• Basic science and enabling technologies;
  • Insecticide and drug resistance;
  • Characterizing the reservoir and measuring transmission;
  • Diagnostics, drugs, vaccines, and vector control;
  • Combination interventions and modeling;
  • Health systems and policy research.


Finally, we must not forget the history of malaria if we want to succeed in malaria elimination. Malaria was among the first disease-specific campaigns to emerge with the Global Malaria Eradication Program (GMEP) having launched in 1955 9. In spite of remarkable reductions being made in the geographical regions affected by the disease, the program failed for several reasons that we should be aware in applying the new Global Technical Strategy for 2015 – 2030.Perhaps most critical is that we not relax research and prevention efforts. Following the GMEP implementation, relying mostly on DDT pesticide, research in malaria was abandoned, vertical programs were set and population needs were not taken into account 9. Besides, the “global” program “forgot” the African continent, due to the impossibility to eliminate malaria from there since there was a lack of infrastructure and governance. Therefore, programs should develop flexible strategies, continue investing in research and engaging with the local communities in developing new strategies that are more compatible with local communities, context, and epidemiology. It is absolutely essential that we involve communities in every step of the eradication effort in order to achieve a malaria-free world 9.



  1. WHO (2018). World Malaria Day. Geneva: World Health Organization. Available from: <>.
  2. WHO (2018). Malaria. Geneva: World Health Organization. Available from: <>.
  3. WHO (2017). World Malaria Report. Geneva: World Health Organization. Available from: <;jsessionid=B9F3F996C9D5E9A6B2433592F4AEBEBC?sequence=1>.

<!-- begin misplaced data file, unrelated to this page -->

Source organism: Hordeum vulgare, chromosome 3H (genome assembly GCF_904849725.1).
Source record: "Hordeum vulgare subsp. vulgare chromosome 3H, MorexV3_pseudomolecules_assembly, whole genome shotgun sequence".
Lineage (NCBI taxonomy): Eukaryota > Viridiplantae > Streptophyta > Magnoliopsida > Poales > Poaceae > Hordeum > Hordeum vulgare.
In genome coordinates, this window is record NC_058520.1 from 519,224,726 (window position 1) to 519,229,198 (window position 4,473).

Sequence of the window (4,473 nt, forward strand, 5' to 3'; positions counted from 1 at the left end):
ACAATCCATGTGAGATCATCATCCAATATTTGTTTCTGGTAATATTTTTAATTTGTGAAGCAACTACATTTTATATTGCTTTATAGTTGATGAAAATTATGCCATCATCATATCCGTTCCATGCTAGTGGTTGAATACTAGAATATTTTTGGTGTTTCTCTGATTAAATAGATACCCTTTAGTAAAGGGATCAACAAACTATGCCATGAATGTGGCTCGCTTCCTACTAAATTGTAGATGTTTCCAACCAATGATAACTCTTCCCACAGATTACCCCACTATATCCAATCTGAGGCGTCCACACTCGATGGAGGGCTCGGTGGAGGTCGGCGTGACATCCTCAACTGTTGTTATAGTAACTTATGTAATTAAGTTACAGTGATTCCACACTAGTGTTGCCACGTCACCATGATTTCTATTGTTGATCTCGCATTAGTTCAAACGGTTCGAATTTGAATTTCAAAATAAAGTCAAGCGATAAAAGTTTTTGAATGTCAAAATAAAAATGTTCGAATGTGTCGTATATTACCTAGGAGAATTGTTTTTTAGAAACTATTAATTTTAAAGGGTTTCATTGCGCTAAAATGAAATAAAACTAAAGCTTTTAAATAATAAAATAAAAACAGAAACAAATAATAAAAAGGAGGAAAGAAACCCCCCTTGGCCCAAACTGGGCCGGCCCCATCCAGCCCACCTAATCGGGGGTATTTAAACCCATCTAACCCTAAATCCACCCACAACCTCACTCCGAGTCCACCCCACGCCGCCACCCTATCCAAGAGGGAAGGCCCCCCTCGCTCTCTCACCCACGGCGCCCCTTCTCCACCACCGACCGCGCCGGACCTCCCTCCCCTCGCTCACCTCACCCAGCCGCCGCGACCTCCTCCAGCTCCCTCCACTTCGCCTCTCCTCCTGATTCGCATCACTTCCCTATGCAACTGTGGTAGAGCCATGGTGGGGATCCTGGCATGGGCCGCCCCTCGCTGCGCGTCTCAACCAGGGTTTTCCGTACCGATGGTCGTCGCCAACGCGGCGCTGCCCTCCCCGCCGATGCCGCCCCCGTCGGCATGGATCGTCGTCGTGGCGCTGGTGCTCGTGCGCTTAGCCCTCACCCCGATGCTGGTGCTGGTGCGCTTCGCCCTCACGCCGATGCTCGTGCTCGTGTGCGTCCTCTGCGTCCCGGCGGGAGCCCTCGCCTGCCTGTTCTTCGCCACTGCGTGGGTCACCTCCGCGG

4. The malERA Refresh Consultative Panel on Tools for Malaria Elimination (2017). malERA: An updated research agenda for diagnostics, drugs, vaccines, and vector control in malaria elimination and eradication. PLoS Medicine, Nov 30;14(11). Available from: <>.
  5. WHO (2015). Global technical strategy for malaria 2016-2030. Geneva: World Health Organization. Available from: <>.
  6. Imwong, M., Hien, T.T., Thuy-Nhien, N.T., Dondorp, A.M., White, N.J. (2017). Spread of a single multidrug-resistant malaria parasite lineage (PfPailin) to Vietnam. The Lancet Infectious Diseases, 17(10):1022–3. Available from:<>.
  7. Hemingway, J., Ranson, H., Magill, A., Kolaczinski, J., Fornadel, C., Gimnig, J. et al. (2016). Averting a malaria disaster: will insecticide resistance derail malaria control? The Lancet, 387(10029):1785–8. Available from: <>.
  8. Rabinovich, R.N., Drakeley, C., Djimde, A.A., Hall, B.F., Hay, S.I., Hemingway, J. et al. (2017). malERA: An updated research agenda for malaria elimination and eradication. PLoS Medicine, 14(11): e1002456. Available from: <>.
  9. Nájera, J.A., González-Silva, M., Alonso, P.L. (2011). Some lessons for the future from the Global Malaria Eradication Programme (1955-1969). PLoS Medicine, 8(1):e1000412. Available from: <>.


Cover picture: WHO (2017). Infographics for social media: World Malaria Day. Available from: <>. [Accessed 22nd April 2018]. 



Tiago Canelas is a Ph.D. candidate in Global Health and Sustainability at University of São Paulo, Brazil. His interests in global health are infectious diseases, inequalities, the geography of health and geo-analysis applied in health